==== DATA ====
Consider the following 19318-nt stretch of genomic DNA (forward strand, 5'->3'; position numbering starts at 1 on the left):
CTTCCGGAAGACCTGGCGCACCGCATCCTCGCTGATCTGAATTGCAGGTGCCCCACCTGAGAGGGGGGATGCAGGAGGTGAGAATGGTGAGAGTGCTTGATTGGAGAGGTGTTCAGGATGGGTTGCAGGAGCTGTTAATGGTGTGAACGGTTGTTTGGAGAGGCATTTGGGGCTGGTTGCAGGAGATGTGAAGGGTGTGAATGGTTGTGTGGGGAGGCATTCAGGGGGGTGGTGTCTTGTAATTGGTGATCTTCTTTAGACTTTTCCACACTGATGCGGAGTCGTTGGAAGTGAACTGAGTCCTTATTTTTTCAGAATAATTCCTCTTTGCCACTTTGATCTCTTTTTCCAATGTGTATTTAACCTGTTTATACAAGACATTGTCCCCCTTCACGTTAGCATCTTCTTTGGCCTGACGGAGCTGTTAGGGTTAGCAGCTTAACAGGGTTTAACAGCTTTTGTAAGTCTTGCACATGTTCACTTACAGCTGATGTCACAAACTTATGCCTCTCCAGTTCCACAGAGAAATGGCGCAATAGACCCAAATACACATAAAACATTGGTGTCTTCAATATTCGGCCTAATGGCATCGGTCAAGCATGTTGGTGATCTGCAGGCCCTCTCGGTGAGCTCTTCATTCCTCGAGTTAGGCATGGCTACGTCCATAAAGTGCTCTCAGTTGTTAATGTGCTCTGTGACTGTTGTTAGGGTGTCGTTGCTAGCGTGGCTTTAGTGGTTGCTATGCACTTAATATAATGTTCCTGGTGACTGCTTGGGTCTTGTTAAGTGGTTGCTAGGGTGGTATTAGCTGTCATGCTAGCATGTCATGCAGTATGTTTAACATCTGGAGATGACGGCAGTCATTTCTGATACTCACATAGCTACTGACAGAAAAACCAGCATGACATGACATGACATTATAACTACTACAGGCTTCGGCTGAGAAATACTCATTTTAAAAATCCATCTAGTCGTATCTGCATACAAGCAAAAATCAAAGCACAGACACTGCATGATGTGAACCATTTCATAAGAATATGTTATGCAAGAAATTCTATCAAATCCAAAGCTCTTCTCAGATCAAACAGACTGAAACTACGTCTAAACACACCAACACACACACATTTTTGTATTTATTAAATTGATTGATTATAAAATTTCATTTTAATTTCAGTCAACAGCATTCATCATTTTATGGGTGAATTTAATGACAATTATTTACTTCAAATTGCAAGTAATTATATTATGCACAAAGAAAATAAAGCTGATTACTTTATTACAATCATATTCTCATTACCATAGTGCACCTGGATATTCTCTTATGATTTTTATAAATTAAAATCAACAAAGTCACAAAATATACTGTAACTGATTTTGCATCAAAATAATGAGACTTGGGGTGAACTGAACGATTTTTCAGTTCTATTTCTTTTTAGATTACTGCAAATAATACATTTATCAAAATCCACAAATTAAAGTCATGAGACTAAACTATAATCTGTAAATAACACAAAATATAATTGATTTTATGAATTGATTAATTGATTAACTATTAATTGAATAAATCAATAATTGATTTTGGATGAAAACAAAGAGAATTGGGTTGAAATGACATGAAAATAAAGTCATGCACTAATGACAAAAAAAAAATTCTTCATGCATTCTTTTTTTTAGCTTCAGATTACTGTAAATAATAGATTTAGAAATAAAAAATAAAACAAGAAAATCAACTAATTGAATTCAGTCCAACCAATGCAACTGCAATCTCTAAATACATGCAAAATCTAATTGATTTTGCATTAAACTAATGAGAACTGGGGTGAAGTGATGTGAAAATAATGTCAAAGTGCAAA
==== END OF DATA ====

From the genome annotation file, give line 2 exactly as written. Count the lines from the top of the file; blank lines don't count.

CTTCCGGAAGACCTGGCGCACCGCATCCTCGCTGATCTGAATTGCAGGTGCCCCACCTGAGAGGGGGGATGCAGGAGGTGAGAATGGTGAGAGTGCTTGATTGGAGAGGTGTTCAGGATGGGTTGCAGGAGCTGTTAATGGTGTGAACGGTTGTTTGGAGAGGCATTTGGGGCTGGTTGCAGGAGATGTGAAGGGTGTGAATGGTTGTGTGGGGAGGCATTCAGGGGGGTGGTGTCTTGTAATTGGTGATCTTCTTTAGACTTTTCCACACTGATGCGGAGTCGTTGGAAGTGAACTGAGTCCTTATTTTTTCAGAATAATTCCTCTTTGCCACTTTGATCTCTTTTTCCAATGTGTATTTAACCTGTTTATACAAGACATTGTCCCCCTTCACGTTAGCATCTTCTTTGGCCTGACGGAGCTGTTAGGGTTAGCAGCTTAACAGGGTTTAACAGCTTTTGTAAGTCTTGCACATGTTCACTTACAGCTGATGTCACAAACTTATGCCTCTCCAGTTCCACAGAGAAATGGCGCAATAGACCCAAATACACATAAAACATTGGTGTCTTCAATATTCGGCCTAATGGCATCGGTCAAGCATGTTGGTGATCTGCAGGCCCTCTCGGTGAGCTCTTCATTCCTCGAGTTAGGCATGGCTACGTCCATAAAGTGCTCTCAGTTGTTAATGTGCTCTGTGACTGTTGTTAGGGTGTCGTTGCTAGCGTGGCTTTAGTGGTTGCTATGCACTTAATATAATGTTCCTGGTGACTGCTTGGGTCTTGTTAAGTGGTTGCTAGGGTGGTATTAGCTGTCATGCTAGCATGTCATGCAGTATGTTTAACATCTGGAGATGACGGCAGTCATTTCTGATACTCACATAGCTACTGACAGAAAAACCAGCATGACATGACATGACATTATAACTACTACAGGCTTCGGCTGAGAAATACTCATTTTAAAAATCCATCTAGTCGTATCTGCATACAAGCAAAAATCAAAGCACAGACACTGCATGATGTGAACCATTTCATAAGAATATGTTATGCAAGAAATTCTATCAAATCCAAAGCTCTTCTCAGATCAAACAGACTGAAACTACGTCTAAACACACCAACACACACACATTTTTGTATTTATTAAATTGATTGATTATAAAATTTCATTTTAATTTCAGTCAACAGCATTCATCATTTTATGGGTGAATTTAATGACAATTATTTACTTCAAATTGCAAGTAATTATATTATGCACAAAGAAAATAAAGCTGATTACTTTATTACAATCATATTCTCATTACCATAGTGCACCTGGATATTCTCTTATGATTTTTATAAATTAAAATCAACAAAGTCACAAAATATACTGTAACTGATTTTGCATCAAAATAATGAGACTTGGGGTGAACTGAACGATTTTTCAGTTCTATTTCTTTTTAGATTACTGCAAATAATACATTTATCAAAATCCACAAATTAAAGTCATGAGACTAAACTATAATCTGTAAATAACACAAAATATAATTGATTTTATGAATTGATTAATTGATTAACTATTAATTGAATAAATCAATAATTGATTTTGGATGAAAACAAAGAGAATTGGGTTGAAATGACATGAAAATAAAGTCATGCACTAATGACAAAAAAAAAATTCTTCATGCATTCTTTTTTTTAGCTTCAGATTACTGTAAATAATAGATTTAGAAATAAAAAATAAAACAAGAAAATCAACTAATTGAATTCAGTCCAACCAATGCAACTGCAATCTCTAAATACATGCAAAATCTAATTGATTTTGCATTAAACTAATGAGAACTGGGGTGAAGTGATGTGAAAATAATGTCAAAGTGCAAA